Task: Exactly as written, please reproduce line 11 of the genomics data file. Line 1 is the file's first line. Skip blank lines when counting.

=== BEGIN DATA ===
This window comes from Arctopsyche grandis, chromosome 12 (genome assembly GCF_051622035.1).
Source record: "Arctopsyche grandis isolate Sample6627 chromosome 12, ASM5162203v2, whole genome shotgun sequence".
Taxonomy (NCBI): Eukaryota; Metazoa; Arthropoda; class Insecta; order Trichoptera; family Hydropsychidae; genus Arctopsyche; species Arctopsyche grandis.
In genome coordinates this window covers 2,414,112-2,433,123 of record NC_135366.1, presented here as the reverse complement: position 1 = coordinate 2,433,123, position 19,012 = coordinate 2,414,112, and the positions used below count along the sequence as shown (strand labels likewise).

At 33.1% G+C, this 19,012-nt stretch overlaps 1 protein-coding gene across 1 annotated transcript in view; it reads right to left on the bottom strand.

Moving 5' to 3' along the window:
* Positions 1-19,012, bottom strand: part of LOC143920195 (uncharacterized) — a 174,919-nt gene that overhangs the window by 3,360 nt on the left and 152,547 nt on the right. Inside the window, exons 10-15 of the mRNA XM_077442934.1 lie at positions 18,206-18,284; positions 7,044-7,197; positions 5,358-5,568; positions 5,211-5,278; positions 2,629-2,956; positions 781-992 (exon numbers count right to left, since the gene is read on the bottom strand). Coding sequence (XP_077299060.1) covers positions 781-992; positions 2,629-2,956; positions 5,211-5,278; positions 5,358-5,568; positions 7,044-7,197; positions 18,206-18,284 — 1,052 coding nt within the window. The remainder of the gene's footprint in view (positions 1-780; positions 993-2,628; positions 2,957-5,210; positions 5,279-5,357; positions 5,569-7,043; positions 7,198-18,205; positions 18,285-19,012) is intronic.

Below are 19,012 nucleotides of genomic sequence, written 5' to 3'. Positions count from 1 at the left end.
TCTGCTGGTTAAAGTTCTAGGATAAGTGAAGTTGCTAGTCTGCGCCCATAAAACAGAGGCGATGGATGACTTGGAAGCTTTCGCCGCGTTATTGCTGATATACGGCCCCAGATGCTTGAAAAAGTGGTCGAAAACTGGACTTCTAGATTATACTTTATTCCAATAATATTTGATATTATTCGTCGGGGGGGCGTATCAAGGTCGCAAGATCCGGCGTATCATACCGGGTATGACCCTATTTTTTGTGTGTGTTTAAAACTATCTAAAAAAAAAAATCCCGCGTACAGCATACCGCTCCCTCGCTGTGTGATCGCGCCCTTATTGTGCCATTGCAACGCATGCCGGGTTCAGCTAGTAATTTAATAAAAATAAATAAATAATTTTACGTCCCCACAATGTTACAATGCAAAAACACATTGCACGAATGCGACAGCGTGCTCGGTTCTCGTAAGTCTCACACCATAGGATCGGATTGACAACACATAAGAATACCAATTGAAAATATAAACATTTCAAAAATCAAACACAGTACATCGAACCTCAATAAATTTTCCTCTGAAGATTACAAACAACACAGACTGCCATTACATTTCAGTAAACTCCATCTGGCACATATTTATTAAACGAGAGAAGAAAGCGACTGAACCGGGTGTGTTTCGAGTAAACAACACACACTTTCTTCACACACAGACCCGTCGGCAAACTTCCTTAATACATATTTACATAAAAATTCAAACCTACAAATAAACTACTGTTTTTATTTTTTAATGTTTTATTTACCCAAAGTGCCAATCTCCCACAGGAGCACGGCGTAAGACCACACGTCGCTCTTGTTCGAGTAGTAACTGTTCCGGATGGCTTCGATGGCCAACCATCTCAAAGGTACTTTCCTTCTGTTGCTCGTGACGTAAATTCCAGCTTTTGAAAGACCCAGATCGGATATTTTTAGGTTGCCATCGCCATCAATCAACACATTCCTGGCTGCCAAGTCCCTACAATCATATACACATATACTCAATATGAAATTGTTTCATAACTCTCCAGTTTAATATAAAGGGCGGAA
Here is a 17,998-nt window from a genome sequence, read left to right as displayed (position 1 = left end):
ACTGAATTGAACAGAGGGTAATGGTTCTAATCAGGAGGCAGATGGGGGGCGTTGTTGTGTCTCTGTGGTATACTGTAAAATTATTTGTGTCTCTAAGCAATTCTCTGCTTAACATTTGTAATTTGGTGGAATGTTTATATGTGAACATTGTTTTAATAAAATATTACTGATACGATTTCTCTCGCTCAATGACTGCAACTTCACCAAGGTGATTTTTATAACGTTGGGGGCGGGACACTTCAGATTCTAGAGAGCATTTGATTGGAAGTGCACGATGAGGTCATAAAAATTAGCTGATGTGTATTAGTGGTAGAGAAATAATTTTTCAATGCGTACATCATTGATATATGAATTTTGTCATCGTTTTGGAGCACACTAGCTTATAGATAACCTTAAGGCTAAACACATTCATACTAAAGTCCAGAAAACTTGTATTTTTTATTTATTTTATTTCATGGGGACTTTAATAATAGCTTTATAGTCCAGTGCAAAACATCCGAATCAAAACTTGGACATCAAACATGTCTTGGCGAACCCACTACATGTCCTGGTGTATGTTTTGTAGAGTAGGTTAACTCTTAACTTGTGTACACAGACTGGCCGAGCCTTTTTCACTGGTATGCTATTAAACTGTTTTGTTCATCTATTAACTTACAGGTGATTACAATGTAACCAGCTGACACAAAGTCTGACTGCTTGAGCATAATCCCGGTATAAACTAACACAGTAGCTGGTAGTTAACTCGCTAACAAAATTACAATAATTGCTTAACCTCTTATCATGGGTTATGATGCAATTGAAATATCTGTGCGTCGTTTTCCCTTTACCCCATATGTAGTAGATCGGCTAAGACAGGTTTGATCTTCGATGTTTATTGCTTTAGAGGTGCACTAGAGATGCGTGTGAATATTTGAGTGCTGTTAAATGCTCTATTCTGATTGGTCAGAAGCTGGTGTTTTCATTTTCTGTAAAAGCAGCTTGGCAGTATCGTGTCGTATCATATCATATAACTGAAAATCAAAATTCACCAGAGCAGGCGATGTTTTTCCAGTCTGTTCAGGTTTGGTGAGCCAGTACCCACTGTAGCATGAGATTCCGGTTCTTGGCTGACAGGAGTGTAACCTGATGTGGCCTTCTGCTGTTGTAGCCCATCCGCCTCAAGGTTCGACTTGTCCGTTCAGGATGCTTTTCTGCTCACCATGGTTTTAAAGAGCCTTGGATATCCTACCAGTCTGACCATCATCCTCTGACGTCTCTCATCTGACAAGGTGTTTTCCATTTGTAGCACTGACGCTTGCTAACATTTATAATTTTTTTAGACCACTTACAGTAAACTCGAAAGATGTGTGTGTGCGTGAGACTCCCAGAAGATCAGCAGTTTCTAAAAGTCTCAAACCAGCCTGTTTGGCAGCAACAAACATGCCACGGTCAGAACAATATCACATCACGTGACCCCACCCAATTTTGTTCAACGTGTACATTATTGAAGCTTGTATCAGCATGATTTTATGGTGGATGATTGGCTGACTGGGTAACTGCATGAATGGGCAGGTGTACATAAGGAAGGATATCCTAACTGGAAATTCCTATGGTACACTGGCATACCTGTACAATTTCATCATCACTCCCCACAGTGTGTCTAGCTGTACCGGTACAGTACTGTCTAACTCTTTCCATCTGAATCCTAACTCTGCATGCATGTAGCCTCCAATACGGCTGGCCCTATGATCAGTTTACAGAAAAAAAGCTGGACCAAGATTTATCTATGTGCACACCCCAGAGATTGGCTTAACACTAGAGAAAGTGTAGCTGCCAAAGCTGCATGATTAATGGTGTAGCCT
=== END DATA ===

ACTGAATTGAACAGAGGGTAATGGTTCTAATCAGGAGGCAGATGGGGGGCGTTGTTGTGTCTCTGTGGTATACTGTAAAATTATTTGTGTCTCTAAGCAATTCTCTGCTTAACATTTGTAATTTGGTGGAATGTTTATATGTGAACATTGTTTTAATAAAATATTACTGATACGATTTCTCTCGCTCAATGACTGCAACTTCACCAAGGTGATTTTTATAACGTTGGGGGCGGGACACTTCAGATTCTAGAGAGCATTTGATTGGAAGTGCACGATGAGGTCATAAAAATTAGCTGATGTGTATTAGTGGTAGAGAAATAATTTTTCAATGCGTACATCATTGATATATGAATTTTGTCATCGTTTTGGAGCACACTAGCTTATAGATAACCTTAAGGCTAAACACATTCATACTAAAGTCCAGAAAACTTGTATTTTTTATTTATTTTATTTCATGGGGACTTTAATAATAGCTTTATAGTCCAGTGCAAAACATCCGAATCAAAACTTGGACATCAAACATGTCTTGGCGAACCCACTACATGTCCTGGTGTATGTTTTGTAGAGTAGGTTAACTCTTAACTTGTGTACACAGACTGGCCGAGCCTTTTTCACTGGTATGCTATTAAACTGTTTTGTTCATCTATTAACTTACAGGTGATTACAATGTAACCAGCTGACACAAAGTCTGACTGCTTGAGCATAATCCCGGTATAAACTAACACAGTAGCTGGTAGTTAACTCGCTAACAAAATTACAATAATTGCTTAACCTCTTATCATGGGTTATGATGCAATTGAAATATCTGTGCGTCGTTTTCCCTTTACCCCATATGTAGTAGATCGGCTAAGACAGGTTTGATCTTCGATGTTTATTGCTTTAGAGGTGCACTAGAGATGCGTGTGAATATTTGAGTGCTGTTAAATGCTCTATTCTGATTGGTCAGAAGCTGGTGTTTTCATTTTCTGTAAAAGCAGCTTGGCAGTATCGTGTCGTATCATATCATATAACTGAAAATCAAAATTCACCAGAGCAGGCGATGTTTTTCCAGTCTGTTCAGGTTTGGTGAGCCAGTACCCACTGTAGCATGAGATTCCGGTTCTTGGCTGACAGGAGTGTAACCTGATGTGGCCTTCTGCTGTTGTAGCCCATCCGCCTCAAGGTTCGACTTGTCCGTTCAGGATGCTTTTCTGCTCACCATGGTTTTAAAGAGCCTTGGATATCCTACCAGTCTGACCATCATCCTCTGACGTCTCTCATCTGACAAGGTGTTTTCCATTTGTAGCACTGACGCTTGCTAACATTTATAATTTTTTTAGACCACTTACAGTAAACTCGAAAGATGTGTGTGTGCGTGAGACTCCCAGAAGATCAGCAGTTTCTAAAAGTCTCAAACCAGCCTGTTTGGCAGCAACAAACATGCCACGGTCAGAACAATATCACATCACGTGACCCCACCCAATTTTGTTCAACGTGTACATTATTGAAGCTTGTATCAGCATGATTTTATGGTGGATGATTGGCTGACTGGGTAACTGCATGAATGGGCAGGTGTACATAAGGAAGGATATCCTAACTGGAAATTCCTATGGTACACTGGCATACCTGTACAATTTCATCATCACTCCCCACAGTGTGTCTAGCTGTACCGGTACAGTACTGTCTAACTCTTTCCATCTGAATCCTAACTCTGCATGCATGTAGCCTCCAATACGGCTGGCCCTATGATCAGTTTACAGAAAAAAAGCTGGACCAAGATTTATCTATGTGCACACCCCAGAGATTGGCTTAACACTAGAGAAAGTGTAGCTGCCAAAGCTGCATGATTAATGGTGTAGCCT